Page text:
Parents with young children most vulnerable after stroke
We think of stroke as an old-age problem, but 25 per cent of strokes happen in individuals under 65.
The pressures of starting a family, establishing a career and making financial ends meet are challenging for all young adults. But when one parent in a family suffers a stroke, the effects can be devastating.
"They are very vulnerable, especially parents who have small children. It is very difficult to make the transition back to work and family life. Many young stroke survivors divorce, and some people find that they are unable to maintain contact with their children," says Randi Martinsen.
Martinsen is an associate professor of nursing and head of the Department of Nursing at Hedmark University College. She interviewed 16 working-aged individuals (18-67 years) who have had a stroke for a study recently published in the Journal of Neuroscience Nursing.
Unhealthy lifestyle, high blood pressure
A stroke, or a cerebrovascular accident, is when poor blood flow to the brain causes brain cells to die. In Norway, about 15,000 people suffer a stroke each year. It is also the illness that is most likely to cause people of working age to be disabled.
Stroke is more likely to affect men than women, but women are also affected. A 2013 study published in Norwegian identified two groups that were most at risk from post-stroke depression: the elderly who live alone, and younger individuals who are juggling responsibilities to employers, family and children.
According to an international study from 2013, the incidence of stroke among people of working age has increased by 25 per cent worldwide over the past 20 years. The risk factors are high blood pressure and an unhealthy lifestyle.
It's not clear if Norway is experiencing this same trend, but researchers agree that as long as mortality from stroke declines, the numbers of people who will need long-term care and support will increase.
Martinsen believes it is important to learn more about younger stroke survivors because they will live a long time with very serious health effects.
"We have to get better at finding ways to prevent stroke, and to help stroke survivors handle their everyday lives," she says.
Anxiety, depression and stress
When a stroke survivor has a young family to return to, the transition can be extremely difficult.
The first few weeks and months are devoted to rehab, with support from family and the health system.
But eventually stroke survivors have to find a way to function normally, to bring their children to pre-school, cook dinner, participate in family activities and return to work. Many stroke patients look perfectly healthy and normal on the outside.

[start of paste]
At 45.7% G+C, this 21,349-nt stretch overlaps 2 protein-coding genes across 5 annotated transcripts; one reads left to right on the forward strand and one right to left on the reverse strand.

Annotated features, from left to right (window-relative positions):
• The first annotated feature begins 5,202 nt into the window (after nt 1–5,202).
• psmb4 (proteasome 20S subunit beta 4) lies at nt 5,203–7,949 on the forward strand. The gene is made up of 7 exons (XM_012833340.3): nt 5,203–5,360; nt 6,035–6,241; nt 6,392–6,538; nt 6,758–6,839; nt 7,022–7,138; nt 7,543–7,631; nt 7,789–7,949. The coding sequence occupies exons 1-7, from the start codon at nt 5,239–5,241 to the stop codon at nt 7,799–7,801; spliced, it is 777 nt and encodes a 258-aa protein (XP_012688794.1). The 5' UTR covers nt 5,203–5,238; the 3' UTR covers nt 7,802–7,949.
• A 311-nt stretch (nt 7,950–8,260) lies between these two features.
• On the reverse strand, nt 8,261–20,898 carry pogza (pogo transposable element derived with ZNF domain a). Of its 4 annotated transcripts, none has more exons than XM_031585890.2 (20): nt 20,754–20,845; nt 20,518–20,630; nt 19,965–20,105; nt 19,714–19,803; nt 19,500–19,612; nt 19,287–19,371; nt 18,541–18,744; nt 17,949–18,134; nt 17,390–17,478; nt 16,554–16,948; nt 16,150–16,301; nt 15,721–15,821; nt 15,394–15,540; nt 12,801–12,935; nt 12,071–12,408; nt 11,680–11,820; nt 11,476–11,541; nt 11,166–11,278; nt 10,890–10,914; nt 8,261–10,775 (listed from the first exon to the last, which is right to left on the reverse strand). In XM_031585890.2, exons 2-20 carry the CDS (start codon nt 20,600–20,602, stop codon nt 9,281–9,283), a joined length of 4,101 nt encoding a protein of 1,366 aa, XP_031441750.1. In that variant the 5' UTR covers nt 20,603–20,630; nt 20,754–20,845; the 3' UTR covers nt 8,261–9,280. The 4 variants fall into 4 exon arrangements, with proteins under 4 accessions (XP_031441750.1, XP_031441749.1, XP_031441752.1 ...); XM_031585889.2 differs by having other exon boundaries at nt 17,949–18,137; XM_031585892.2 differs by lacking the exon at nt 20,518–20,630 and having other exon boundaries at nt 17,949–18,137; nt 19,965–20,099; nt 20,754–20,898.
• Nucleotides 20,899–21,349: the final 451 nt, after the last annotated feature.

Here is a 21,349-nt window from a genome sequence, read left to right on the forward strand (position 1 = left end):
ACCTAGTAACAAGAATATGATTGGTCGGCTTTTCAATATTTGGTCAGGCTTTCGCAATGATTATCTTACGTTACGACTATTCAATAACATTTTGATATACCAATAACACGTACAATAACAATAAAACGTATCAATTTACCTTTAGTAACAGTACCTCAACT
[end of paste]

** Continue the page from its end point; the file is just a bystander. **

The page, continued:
But that is just on the outside. It is very common for people who have had a stroke to have problems with memory and concentration, they may be tired even though they have slept for many hours, they may have problems with language and speech, and many struggle with anxiety and depression and have problems with social relationships.
One of the key stages in coming to grips with a stroke is acceptance by the patient and his or her family that the individual may not be able to function the way he or she once did.
"Some people said that they weren't sure that the family could survive the stress," Martinsen said.
Neglected by the system
It used to be that people who suffered a stroke in Norway would stay for some time in a hospital and would then be transferred to a rehabilitation centre. Today, most rehab is done at home.
Martinsen's research confirms that this approach has its flaws.
"Everything usually goes fine while the patient is in the hospital," she says. "But when they are discharged, they become the responsibility of the municipal health services system, where not enough is known about how to help stroke survivors. Patients simply don't get the help they need, especially if they don't have any visible physical symptoms."
In Norway, anyone who needs complex health services is entitled to an individual plan. In theory this means that the patient is supposed to be assigned a coordinator who ensures that the patient gets the services and help he or she needs.
"The system does not work."
Only one of the stroke patients in Martinsen's study had been given this kind of plan - which was only put into place a full year after the actual stroke occurred.
This individual, a 21-year-old woman, said that her coordinator didn't know that much about helping stroke patients, and even if she did, she took weeks to respond to requests for help.
"If you ask me, the system does not work," the woman said.
State Secretary Anne Grethe Erlandsen of the Ministry of Health and Care Services agreed that the monitoring of stroke patients is not good enough. She also recognizes that the transition from specialist care to what is offered by the municipal health services is demanding for many patients.
"There is a need to improve both monitoring and how services are organized for these patients. We are good at acute care and helping people survive, but we have to get better at monitoring and rehabilitation," she told forskning.no.
- Randi Martinsen: Young and midlife stroke survivors’ experiences with the health services and long-term follow-up needs. Journal of Neuroscience Nursing, 2015. doi: 10.1097/JNN.0000000000000107